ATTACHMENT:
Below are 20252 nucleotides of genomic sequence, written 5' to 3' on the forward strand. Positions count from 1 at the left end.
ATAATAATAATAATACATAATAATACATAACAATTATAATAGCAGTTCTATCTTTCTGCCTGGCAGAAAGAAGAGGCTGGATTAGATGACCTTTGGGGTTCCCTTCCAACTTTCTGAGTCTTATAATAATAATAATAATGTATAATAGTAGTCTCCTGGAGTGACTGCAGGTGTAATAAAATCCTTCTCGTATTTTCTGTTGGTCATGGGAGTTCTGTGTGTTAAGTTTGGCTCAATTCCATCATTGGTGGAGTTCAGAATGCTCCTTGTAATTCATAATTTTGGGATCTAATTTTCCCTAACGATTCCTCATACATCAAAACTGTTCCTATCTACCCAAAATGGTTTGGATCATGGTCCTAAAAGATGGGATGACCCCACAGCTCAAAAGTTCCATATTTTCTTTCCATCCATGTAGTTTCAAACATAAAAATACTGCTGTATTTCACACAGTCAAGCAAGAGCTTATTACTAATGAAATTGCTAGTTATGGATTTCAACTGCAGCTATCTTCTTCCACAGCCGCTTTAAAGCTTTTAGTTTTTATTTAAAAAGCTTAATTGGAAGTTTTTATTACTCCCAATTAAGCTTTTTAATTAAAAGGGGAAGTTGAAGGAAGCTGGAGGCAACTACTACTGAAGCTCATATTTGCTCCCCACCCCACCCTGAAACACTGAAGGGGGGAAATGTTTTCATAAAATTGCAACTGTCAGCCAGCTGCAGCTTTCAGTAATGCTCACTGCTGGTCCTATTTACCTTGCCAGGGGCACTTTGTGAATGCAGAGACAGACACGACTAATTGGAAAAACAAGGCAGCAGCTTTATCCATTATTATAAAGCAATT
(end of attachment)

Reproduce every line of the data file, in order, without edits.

Below are 20252 nucleotides of genomic sequence, written 5' to 3' on the forward strand. Positions count from 1 at the left end.
ATAATAATAATAATACATAATAATACATAACAATTATAATAGCAGTTCTATCTTTCTGCCTGGCAGAAAGAAGAGGCTGGATTAGATGACCTTTGGGGTTCCCTTCCAACTTTCTGAGTCTTATAATAATAATAATAATGTATAATAGTAGTCTCCTGGAGTGACTGCAGGTGTAATAAAATCCTTCTCGTATTTTCTGTTGGTCATGGGAGTTCTGTGTGTTAAGTTTGGCTCAATTCCATCATTGGTGGAGTTCAGAATGCTCCTTGTAATTCATAATTTTGGGATCTAATTTTCCCTAACGATTCCTCATACATCAAAACTGTTCCTATCTACCCAAAATGGTTTGGATCATGGTCCTAAAAGATGGGATGACCCCACAGCTCAAAAGTTCCATATTTTCTTTCCATCCATGTAGTTTCAAACATAAAAATACTGCTGTATTTCACACAGTCAAGCAAGAGCTTATTACTAATGAAATTGCTAGTTATGGATTTCAACTGCAGCTATCTTCTTCCACAGCCGCTTTAAAGCTTTTAGTTTTTATTTAAAAAGCTTAATTGGAAGTTTTTATTACTCCCAATTAAGCTTTTTAATTAAAAGGGGAAGTTGAAGGAAGCTGGAGGCAACTACTACTGAAGCTCATATTTGCTCCCCACCCCACCCTGAAACACTGAAGGGGGGAAATGTTTTCATAAAATTGCAACTGTCAGCCAGCTGCAGCTTTCAGTAATGCTCACTGCTGGTCCTATTTACCTTGCCAGGGGCACTTTGTGAATGCAGAGACAGACACGACTAATTGGAAAAACAAGGCAGCAGCTTTATCCATTATTATAAAGCAATT